Shaping Talented Audit Teams

A veteran chief audit executive and a technical specialist join forces to showcase innovative professional development programs for internal audit

A fundamental role of internal auditors in the twenty-first century is to add value to the business and help it achieve its objectives. At the same time, employee talent management has become a priority, as stakeholders recognise that internal auditors need to understand the business. This article focuses on ten developmental programs across three tracks (illustrated in Exhibit 1) that can be structured to close skill-gaps and provide the internal audit activity (IAA) with practical insights into the business.

“There is broad diversity of need for technical and soft skills and a need for internal auditors to operate at a sufficient level of competence to show the value of the profession.” IIA Global Council 2014

Leaders of our profession have clearly spelt out the importance of talent management:
• Thinking strategically to reduce the talent gap was emphasised in the IIA’s ‘Tone at the Top’ newsletter in January 2013. The article also noted the need to support professional development and encourage staff to work collaboratively with other business units to promote cross-pollination of knowledge.
• Skill-set gaps was identified by delegates at the IIA’s Global Council meeting held in Dubai in 2014 as one of the top five obstacles the profession faces through 2020.
• Understanding business was identified as very important by over 70% of respondents to the IIA’s 2010 global survey. This was the highest rated of 18 technical skills.
• Maintaining compliance with professional auditing standards underpins audit value, with ‘proficiency’ and ‘continuing professional development’ emphasised in standards 1210 and 1230 respectively (ie possess and/or enhance knowledge, skills, and other competencies).
• Maximising individual potential is a key to being an employee of choice. It helps to create a highly satisfying place to work, and improves the intellectual capital within the IAA.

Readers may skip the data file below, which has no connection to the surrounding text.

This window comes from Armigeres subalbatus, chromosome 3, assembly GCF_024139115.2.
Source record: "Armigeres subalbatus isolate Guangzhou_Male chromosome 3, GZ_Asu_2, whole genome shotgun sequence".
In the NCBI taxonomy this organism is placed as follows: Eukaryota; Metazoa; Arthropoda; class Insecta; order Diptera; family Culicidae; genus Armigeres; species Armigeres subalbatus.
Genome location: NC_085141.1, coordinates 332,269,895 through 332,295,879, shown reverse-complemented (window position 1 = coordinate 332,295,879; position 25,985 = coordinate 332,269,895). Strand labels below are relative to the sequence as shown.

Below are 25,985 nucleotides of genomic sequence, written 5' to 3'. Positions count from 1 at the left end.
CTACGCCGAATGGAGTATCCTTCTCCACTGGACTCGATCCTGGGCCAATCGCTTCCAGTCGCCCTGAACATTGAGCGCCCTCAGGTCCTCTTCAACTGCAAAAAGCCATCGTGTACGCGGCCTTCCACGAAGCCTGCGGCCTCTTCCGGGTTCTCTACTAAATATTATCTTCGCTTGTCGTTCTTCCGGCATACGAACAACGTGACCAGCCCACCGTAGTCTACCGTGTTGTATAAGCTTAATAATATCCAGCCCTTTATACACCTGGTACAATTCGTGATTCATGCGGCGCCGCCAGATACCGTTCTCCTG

• Keeping internal audit fresh and up-to-date through effective audit leadership. In a June 2014 blog, the IIA President and CEO Richard Chambers emphasised the importance of audit leaders being role models, focusing on positives, being goal-oriented, making the time for the team, and getting help from others through effective delegating. Implementation of professional development programs is another leadership imperative.

Exhibit 1 - EN


Key steps
“Tell me and I’ll forget; show me and I may remember; involve me and I’ll understand.” Chinese Proverb
• Identify the competency needs of your IAA. These may already be identified through an the IIA’s Global Internal Audit Competency Framework or within a defined IAA Professional Development Plan.
• Determine any related development programs that your entity already has in place. For instance, well-established graduate and mentoring programs exist in many entities.
• Assess the best options for tailored development programs that suit your IAA. From the ‘program overview’ table, select one or two programs to implement now, and others that might be beneficial in the future.
• Develop the selected programs for your IAA, building up from bottom of the ten building blocks in Exhibit 2.
Recognise that motivation and state of readiness to learn are important considerations in identifying the ‘right’ participant/s.
• Finally, irrespective of which program is chosen, ensure that fresh ideas and insights are generated for the IAA. This is the critical ‘payback’ phase.

Exhibit 2 EN


Program Overviews:
Bringing Business People into Audit

Program 1 : Graduate Program
Design Aims : Introduce governance, risk and control fundamentals to entity’s graduate program participants.
Primary Benefit : Helps shape career of potential future leaders, through experiential learning.
Secondary Benefit : Brings youthful enthusiasm into IAA. Builds ‘ambassadors’ for IAA through a good experience.
Key Features : Provides graduates an IAA rotation to deliver practical insights on auditing, and holistic appreciation of core activities of entity.

Program 2 : Guest auditors – for specific engagements
Design Aims : Draw guest auditors onto specific audits where their technical skills are needed.
Primary Benefit : Delivers subject matter experts from technical business areas to IAA to bring expertise to particular audit engagements. Example: a Western Australian mining company utilised engineers to great effect.
Secondary Benefit : Runs for shorter duration than other programs, and is informal and less structured.
Key Features : Allows guest auditors to assess specific components of audits, rather than experience whole audit process.

Program 3 : Guest auditors – longer term secondments
Design Aims : Leverage expertise of business staff.
Primary Benefit : Drives audit improvement strategies through technical advice on audit planning, fieldwork or reporting.
Secondary Benefit : Brings in a ‘free’ expert resource.
Key Features : Facilitates secondment of operational staff from business areas to IAA for defined periods (several weeks or months).

Program 4 : Middle management rotation program
Design Aims : Build capability of middle managers, whilst drawing business experience into IAA.
Primary Benefit : Helps management by giving high potential middle managers opportunity to learn first-hand about entity-wide governance, risk and control arrangements.